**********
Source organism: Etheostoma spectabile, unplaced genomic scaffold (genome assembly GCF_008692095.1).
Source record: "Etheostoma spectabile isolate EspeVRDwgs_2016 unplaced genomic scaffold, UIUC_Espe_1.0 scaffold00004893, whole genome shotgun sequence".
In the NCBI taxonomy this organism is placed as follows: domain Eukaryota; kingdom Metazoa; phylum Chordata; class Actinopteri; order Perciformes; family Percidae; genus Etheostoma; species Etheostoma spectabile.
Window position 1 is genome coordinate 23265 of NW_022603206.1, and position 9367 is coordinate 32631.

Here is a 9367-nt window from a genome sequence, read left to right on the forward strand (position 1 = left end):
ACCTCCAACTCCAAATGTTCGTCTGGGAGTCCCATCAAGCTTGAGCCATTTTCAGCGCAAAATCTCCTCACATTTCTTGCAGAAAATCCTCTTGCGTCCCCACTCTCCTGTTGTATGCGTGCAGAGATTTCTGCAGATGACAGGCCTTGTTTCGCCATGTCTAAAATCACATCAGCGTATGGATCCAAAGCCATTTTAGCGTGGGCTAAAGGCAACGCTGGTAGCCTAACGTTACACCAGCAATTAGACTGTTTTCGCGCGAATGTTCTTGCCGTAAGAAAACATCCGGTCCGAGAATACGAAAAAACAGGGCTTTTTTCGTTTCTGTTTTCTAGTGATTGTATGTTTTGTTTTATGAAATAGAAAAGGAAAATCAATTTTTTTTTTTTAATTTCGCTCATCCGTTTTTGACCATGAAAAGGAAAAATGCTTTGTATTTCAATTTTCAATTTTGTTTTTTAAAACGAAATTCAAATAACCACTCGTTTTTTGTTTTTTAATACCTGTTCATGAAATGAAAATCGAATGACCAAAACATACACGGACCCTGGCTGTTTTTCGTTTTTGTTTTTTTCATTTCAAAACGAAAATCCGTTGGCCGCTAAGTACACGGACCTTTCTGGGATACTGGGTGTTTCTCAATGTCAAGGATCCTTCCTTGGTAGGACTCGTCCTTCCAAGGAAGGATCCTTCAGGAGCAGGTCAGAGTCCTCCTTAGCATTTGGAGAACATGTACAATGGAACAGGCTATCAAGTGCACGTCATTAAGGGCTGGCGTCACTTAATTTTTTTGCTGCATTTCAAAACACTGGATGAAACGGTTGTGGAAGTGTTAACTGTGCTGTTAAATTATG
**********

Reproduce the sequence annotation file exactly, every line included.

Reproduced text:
Source organism: Etheostoma spectabile, unplaced genomic scaffold (genome assembly GCF_008692095.1).
Source record: "Etheostoma spectabile isolate EspeVRDwgs_2016 unplaced genomic scaffold, UIUC_Espe_1.0 scaffold00004893, whole genome shotgun sequence".
In the NCBI taxonomy this organism is placed as follows: domain Eukaryota; kingdom Metazoa; phylum Chordata; class Actinopteri; order Perciformes; family Percidae; genus Etheostoma; species Etheostoma spectabile.
Window position 1 is genome coordinate 23265 of NW_022603206.1, and position 9367 is coordinate 32631.

Here is a 9367-nt window from a genome sequence, read left to right on the forward strand (position 1 = left end):
ACCTCCAACTCCAAATGTTCGTCTGGGAGTCCCATCAAGCTTGAGCCATTTTCAGCGCAAAATCTCCTCACATTTCTTGCAGAAAATCCTCTTGCGTCCCCACTCTCCTGTTGTATGCGTGCAGAGATTTCTGCAGATGACAGGCCTTGTTTCGCCATGTCTAAAATCACATCAGCGTATGGATCCAAAGCCATTTTAGCGTGGGCTAAAGGCAACGCTGGTAGCCTAACGTTACACCAGCAATTAGACTGTTTTCGCGCGAATGTTCTTGCCGTAAGAAAACATCCGGTCCGAGAATACGAAAAAACAGGGCTTTTTTCGTTTCTGTTTTCTAGTGATTGTATGTTTTGTTTTATGAAATAGAAAAGGAAAATCAATTTTTTTTTTTTAATTTCGCTCATCCGTTTTTGACCATGAAAAGGAAAAATGCTTTGTATTTCAATTTTCAATTTTGTTTTTTAAAACGAAATTCAAATAACCACTCGTTTTTTGTTTTTTAATACCTGTTCATGAAATGAAAATCGAATGACCAAAACATACACGGACCCTGGCTGTTTTTCGTTTTTGTTTTTTTCATTTCAAAACGAAAATCCGTTGGCCGCTAAGTACACGGACCTTTCTGGGATACTGGGTGTTTCTCAATGTCAAGGATCCTTCCTTGGTAGGACTCGTCCTTCCAAGGAAGGATCCTTCAGGAGCAGGTCAGAGTCCTCCTTAGCATTTGGAGAACATGTACAATGGAACAGGCTATCAAGTGCACGTCATTAAGGGCTGGCGTCACTTAATTTTTTTGCTGCATTTCAAAACACTGGATGAAACGGTTGTGGAAGTGTTAACTGTGCTGTTAAATTATG